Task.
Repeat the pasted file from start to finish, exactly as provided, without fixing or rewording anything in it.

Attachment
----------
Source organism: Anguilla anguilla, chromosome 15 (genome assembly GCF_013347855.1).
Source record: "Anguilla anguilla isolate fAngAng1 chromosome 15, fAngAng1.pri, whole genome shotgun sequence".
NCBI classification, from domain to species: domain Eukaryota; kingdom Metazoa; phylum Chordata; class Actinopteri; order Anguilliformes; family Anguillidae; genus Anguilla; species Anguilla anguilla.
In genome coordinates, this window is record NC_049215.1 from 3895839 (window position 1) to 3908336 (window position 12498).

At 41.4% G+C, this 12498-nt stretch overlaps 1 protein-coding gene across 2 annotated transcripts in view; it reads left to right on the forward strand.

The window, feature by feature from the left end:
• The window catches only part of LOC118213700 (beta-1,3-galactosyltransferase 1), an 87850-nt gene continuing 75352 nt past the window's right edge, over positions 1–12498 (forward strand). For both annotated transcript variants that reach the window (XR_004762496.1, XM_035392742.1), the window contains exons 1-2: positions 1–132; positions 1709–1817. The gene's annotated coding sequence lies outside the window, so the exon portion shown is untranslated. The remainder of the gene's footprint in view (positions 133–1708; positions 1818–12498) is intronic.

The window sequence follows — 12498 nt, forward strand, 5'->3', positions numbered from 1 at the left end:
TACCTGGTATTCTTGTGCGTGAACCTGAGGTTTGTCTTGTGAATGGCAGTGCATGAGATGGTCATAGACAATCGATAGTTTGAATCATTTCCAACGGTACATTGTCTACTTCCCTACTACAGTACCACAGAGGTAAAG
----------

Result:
Source organism: Anguilla anguilla, chromosome 15 (genome assembly GCF_013347855.1).
Source record: "Anguilla anguilla isolate fAngAng1 chromosome 15, fAngAng1.pri, whole genome shotgun sequence".
NCBI classification, from domain to species: domain Eukaryota; kingdom Metazoa; phylum Chordata; class Actinopteri; order Anguilliformes; family Anguillidae; genus Anguilla; species Anguilla anguilla.
In genome coordinates, this window is record NC_049215.1 from 3895839 (window position 1) to 3908336 (window position 12498).

At 41.4% G+C, this 12498-nt stretch overlaps 1 protein-coding gene across 2 annotated transcripts in view; it reads left to right on the forward strand.

The window, feature by feature from the left end:
• The window catches only part of LOC118213700 (beta-1,3-galactosyltransferase 1), an 87850-nt gene continuing 75352 nt past the window's right edge, over positions 1–12498 (forward strand). For both annotated transcript variants that reach the window (XR_004762496.1, XM_035392742.1), the window contains exons 1-2: positions 1–132; positions 1709–1817. The gene's annotated coding sequence lies outside the window, so the exon portion shown is untranslated. The remainder of the gene's footprint in view (positions 133–1708; positions 1818–12498) is intronic.

The window sequence follows — 12498 nt, forward strand, 5'->3', positions numbered from 1 at the left end:
TACCTGGTATTCTTGTGCGTGAACCTGAGGTTTGTCTTGTGAATGGCAGTGCATGAGATGGTCATAGACAATCGATAGTTTGAATCATTTCCAACGGTACATTGTCTACTTCCCTACTACAGTACCACAGAGGTAAAG